The Arab parties, divided by ideology -- they range from hard left to Islamist -- agree that the peace process with the Palestinians should lead to a two-state solution according to the borders preceding the Arab-Israeli War of 1967, with a sovereign Palestine in the West Bank and Gaza. But that position, while still supported in theory by a majority of the Israeli electorate, is increasingly less popular.   

Arab parties have never been part of any Israeli governing majority, except for when they backed Prime Minister Yitzhak Rabin in the period that led to the signing of the Oslo Accords with the Palestinians in the early 1990s. It’s far from certain that, even with a strong showing, they would do so now.  

This time we believe that (turnout) will rise and so there is a chance the Joint List will get 14 or 15 seats," said Mtanes Shihadeh, a researcher at the Arab Center for Applied Social Research in Haifa. "But the maximum that can happen afterwards, I think, is a support from the outside to the Herzog-Livni-led coalition, based of course on political demands.”

That would be a logical choice if Arab parties want most of all to prevent another center-right coalition, which would lead to a fourth term for Netanyahu, who is deeply unpopular among Arab Israelis. But another, quite possible outcome is a national unity government between Herzog and Netanyahu; left-right grand coalitions have happened before in Israeli politics. Even that would leave the Joint Arab List, if the polls are correct, as the likely third-biggest party and even as the official opposition, and with a great say in national politics.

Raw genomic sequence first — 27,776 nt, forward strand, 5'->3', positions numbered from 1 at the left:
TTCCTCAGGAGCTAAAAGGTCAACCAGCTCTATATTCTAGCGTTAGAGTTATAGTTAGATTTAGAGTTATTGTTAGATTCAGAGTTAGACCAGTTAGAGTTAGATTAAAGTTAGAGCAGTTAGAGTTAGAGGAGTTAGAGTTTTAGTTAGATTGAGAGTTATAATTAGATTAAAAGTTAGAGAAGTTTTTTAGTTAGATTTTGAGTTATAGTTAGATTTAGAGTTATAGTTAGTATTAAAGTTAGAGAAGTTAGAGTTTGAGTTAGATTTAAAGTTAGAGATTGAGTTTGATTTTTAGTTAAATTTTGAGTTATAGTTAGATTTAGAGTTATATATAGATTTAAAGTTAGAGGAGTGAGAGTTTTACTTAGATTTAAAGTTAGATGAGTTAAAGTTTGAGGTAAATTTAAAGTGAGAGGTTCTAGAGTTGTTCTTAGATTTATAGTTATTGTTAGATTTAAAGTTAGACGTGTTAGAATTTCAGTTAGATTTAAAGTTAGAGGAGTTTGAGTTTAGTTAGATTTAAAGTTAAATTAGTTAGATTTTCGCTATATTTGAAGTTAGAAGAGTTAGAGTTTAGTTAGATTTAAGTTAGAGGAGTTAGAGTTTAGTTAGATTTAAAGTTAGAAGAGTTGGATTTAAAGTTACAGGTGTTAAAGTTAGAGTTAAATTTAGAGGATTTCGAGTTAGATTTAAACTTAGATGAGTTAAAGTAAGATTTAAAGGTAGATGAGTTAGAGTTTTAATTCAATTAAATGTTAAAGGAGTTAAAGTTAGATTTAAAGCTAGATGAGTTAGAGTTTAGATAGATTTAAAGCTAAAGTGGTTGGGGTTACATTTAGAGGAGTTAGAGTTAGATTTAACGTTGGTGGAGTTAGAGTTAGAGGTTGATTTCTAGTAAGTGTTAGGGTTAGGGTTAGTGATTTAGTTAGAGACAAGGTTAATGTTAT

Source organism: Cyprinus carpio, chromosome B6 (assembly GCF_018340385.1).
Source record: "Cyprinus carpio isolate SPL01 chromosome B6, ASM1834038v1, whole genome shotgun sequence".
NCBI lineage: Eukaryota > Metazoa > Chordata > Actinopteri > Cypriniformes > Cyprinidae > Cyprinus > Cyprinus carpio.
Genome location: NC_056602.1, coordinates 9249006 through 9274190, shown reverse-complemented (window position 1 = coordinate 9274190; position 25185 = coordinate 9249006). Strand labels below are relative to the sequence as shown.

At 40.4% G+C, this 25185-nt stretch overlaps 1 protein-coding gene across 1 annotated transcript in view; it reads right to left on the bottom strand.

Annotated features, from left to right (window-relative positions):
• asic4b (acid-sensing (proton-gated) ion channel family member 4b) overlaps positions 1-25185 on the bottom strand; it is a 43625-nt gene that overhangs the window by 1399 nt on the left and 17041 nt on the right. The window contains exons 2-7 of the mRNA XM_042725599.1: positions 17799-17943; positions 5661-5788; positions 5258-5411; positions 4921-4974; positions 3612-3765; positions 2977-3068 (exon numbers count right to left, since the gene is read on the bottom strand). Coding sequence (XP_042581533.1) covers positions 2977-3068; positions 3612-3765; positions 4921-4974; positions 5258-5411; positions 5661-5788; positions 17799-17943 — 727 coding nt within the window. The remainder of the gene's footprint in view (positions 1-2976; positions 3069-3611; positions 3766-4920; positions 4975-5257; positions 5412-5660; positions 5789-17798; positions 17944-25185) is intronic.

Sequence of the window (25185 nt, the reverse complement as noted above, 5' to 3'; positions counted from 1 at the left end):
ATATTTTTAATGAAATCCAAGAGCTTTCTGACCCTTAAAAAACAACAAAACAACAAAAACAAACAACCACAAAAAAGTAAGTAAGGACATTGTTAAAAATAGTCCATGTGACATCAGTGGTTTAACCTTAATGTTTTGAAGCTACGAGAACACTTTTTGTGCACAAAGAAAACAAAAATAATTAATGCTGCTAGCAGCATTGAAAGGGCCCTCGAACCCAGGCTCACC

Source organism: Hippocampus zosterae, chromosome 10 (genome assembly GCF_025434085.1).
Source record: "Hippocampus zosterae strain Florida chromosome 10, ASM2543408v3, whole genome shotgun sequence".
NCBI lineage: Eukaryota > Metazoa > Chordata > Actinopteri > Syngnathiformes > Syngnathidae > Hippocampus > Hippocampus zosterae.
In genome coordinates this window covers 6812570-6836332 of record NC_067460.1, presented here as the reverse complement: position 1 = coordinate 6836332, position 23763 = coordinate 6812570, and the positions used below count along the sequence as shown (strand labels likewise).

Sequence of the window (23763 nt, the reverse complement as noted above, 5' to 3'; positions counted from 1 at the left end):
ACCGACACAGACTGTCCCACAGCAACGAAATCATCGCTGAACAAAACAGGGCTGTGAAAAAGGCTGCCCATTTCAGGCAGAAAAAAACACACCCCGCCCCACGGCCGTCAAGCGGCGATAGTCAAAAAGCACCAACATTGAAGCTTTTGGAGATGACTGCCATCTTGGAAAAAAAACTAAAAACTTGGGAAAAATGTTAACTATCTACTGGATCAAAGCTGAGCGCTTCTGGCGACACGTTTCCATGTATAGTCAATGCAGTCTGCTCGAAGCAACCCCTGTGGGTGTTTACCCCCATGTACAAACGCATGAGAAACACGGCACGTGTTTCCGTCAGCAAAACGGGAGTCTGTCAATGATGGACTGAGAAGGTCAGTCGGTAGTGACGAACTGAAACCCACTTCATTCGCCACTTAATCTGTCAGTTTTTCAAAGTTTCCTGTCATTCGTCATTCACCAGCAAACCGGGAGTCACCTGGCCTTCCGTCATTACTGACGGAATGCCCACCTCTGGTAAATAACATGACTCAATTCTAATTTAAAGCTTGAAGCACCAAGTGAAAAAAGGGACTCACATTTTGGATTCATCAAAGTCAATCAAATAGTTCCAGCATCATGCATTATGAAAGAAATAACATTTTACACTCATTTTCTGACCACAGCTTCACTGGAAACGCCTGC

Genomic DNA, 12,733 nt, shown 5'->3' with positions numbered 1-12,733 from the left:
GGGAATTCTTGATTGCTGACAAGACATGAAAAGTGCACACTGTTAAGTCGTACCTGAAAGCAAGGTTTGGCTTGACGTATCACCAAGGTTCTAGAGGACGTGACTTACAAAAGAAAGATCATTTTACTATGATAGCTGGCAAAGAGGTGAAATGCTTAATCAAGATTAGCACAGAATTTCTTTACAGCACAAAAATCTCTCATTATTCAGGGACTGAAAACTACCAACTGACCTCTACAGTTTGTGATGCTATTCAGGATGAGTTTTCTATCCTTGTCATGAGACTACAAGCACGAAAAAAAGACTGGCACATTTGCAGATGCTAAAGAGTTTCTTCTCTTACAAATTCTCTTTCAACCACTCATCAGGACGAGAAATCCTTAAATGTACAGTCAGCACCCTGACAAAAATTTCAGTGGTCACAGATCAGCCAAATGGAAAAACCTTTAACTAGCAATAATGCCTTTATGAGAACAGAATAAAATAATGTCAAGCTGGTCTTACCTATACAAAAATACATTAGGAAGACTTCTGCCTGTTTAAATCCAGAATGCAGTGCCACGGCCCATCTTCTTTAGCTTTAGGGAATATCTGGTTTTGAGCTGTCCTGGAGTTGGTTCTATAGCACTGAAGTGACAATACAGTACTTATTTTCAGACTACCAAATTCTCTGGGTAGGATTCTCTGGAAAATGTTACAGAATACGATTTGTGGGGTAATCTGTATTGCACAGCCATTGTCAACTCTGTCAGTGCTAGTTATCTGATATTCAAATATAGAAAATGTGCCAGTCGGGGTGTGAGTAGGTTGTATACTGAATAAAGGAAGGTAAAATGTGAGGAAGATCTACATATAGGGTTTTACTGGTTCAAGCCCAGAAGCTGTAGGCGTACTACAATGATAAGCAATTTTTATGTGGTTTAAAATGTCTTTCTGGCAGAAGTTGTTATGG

As the leading opposition group, it would have increased political leverage for its key demands: Negotiations to end the occupation of the West Bank and Gaza, ending the embargo against Gaza, and more equality for the non-Jewish population of Israel.

Yet the unity list remains riven by ideological contrasts. Hadash, the acronym of “Democratic Front for Peace and Equality,” focuses on social demands; Balad, which stands for “National Democratic Assembly,” has a secular, pan-Arabist ideology; Ta’al, or “Arab Movement for Renewal,” has a more Islamic bent; and the United Arab List or Ra’am, is especially popular among the Bedouin, the poorest of Israeli Arabs.

The potential for contrasts appears clearly when looking at the statements of Haneen Zoabi, an often controversial politician who has been the target of heavy criticism from Jews, even more so since she publicly refused to call “terrorists” the Palestinians who kidnapped and killed three Jewish teenagers in June 2014.

In Israel there are 50 racist laws, which give advantages to the Jews regarding planning, land, housing, budgets, education, identity, in every sphere of our life,” said Zoabi. “We have to make Israel more accountable to its refusal to any serious and just agreement with the Palestinians, and to the fact of being an apartheid state.”

The Central Elections Committee disqualified her from the ballot, but the decision was later overturned by the Israeli Supreme Court. Zoabi was cleared to occupy slot No. 5 on the Joint List slate, which all but guarantees her a seat in the Knesset.  

If the Joint List succeeds in becoming the third-largest party in the Knesset, will it speak in a moderate voice, find a unified voice on day-to-day Israeli domestic issues, or remain focused on the Palestinian issue, its sole common ground so far? A novel form of political coalition in Israel may depend on it.